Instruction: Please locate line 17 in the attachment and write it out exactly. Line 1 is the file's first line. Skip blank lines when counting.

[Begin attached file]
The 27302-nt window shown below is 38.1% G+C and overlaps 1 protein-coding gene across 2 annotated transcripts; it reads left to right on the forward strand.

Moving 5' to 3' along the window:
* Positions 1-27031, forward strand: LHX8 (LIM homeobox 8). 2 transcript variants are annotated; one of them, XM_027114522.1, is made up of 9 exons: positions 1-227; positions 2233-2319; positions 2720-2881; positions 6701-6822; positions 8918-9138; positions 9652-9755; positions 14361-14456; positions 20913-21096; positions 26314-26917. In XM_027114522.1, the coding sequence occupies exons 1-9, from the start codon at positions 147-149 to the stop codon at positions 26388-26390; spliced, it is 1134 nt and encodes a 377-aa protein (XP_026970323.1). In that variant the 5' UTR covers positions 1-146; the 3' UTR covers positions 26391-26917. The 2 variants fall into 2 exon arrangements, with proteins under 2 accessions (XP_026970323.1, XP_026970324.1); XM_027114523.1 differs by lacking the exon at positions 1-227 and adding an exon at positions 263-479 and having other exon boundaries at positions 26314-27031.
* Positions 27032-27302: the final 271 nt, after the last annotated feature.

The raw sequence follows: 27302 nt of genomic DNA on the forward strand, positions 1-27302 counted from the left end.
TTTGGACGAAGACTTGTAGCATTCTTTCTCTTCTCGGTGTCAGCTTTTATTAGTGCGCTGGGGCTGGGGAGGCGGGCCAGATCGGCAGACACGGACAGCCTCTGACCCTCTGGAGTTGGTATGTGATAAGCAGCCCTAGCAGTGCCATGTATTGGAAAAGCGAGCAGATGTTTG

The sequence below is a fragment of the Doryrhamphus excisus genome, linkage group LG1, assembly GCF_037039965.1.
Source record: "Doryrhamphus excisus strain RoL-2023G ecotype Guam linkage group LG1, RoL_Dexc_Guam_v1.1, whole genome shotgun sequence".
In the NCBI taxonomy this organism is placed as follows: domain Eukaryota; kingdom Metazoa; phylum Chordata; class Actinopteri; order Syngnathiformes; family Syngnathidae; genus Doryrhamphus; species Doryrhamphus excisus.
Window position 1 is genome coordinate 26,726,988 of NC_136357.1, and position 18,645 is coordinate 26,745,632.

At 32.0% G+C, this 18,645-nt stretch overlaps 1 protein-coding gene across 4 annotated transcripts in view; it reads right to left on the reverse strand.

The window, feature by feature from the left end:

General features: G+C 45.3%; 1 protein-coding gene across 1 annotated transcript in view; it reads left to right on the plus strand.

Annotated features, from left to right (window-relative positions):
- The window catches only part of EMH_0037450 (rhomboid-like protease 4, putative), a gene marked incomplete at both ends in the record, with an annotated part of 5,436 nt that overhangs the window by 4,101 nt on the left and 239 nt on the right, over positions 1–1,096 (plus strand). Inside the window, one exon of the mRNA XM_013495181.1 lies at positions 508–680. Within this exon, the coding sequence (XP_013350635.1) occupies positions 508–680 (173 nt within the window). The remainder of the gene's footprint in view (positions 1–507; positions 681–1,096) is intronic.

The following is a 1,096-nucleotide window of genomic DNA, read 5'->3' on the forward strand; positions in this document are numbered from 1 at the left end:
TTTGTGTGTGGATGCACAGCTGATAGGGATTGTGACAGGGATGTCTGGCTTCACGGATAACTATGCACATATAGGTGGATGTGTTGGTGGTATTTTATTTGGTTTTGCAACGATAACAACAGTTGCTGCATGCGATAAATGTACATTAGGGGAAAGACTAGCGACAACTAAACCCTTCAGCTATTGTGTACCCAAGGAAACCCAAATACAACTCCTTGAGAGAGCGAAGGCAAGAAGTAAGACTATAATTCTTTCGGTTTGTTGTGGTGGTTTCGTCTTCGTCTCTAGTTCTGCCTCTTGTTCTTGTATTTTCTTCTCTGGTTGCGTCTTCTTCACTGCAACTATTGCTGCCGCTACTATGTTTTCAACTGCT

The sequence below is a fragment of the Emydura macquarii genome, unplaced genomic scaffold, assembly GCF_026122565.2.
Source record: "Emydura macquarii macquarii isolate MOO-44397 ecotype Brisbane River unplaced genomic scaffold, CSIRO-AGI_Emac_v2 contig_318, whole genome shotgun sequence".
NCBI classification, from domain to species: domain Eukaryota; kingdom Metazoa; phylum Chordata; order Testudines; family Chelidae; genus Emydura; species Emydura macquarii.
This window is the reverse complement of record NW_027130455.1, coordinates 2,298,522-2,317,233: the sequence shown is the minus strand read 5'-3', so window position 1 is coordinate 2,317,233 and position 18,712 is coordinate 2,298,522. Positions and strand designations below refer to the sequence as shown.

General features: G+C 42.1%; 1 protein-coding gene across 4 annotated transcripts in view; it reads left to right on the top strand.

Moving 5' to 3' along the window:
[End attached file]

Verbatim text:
TTTGTGTGTGGATGCACAGCTGATAGGGATTGTGACAGGGATGTCTGGCTTCACGGATAACTATGCACATATAGGTGGATGTGTTGGTGGTATTTTATTTGGTTTTGCAACGATAACAACAGTTGCTGCATGCGATAAATGTACATTAGGGGAAAGACTAGCGACAACTAAACCCTTCAGCTATTGTGTACCCAAGGAAACCCAAATACAACTCCTTGAGAGAGCGAAGGCAAGAAGTAAGACTATAATTCTTTCGGTTTGTTGTGGTGGTTTCGTCTTCGTCTCTAGTTCTGCCTCTTGTTCTTGTATTTTCTTCTCTGGTTGCGTCTTCTTCACTGCAACTATTGCTGCCGCTACTATGTTTTCAACTGCT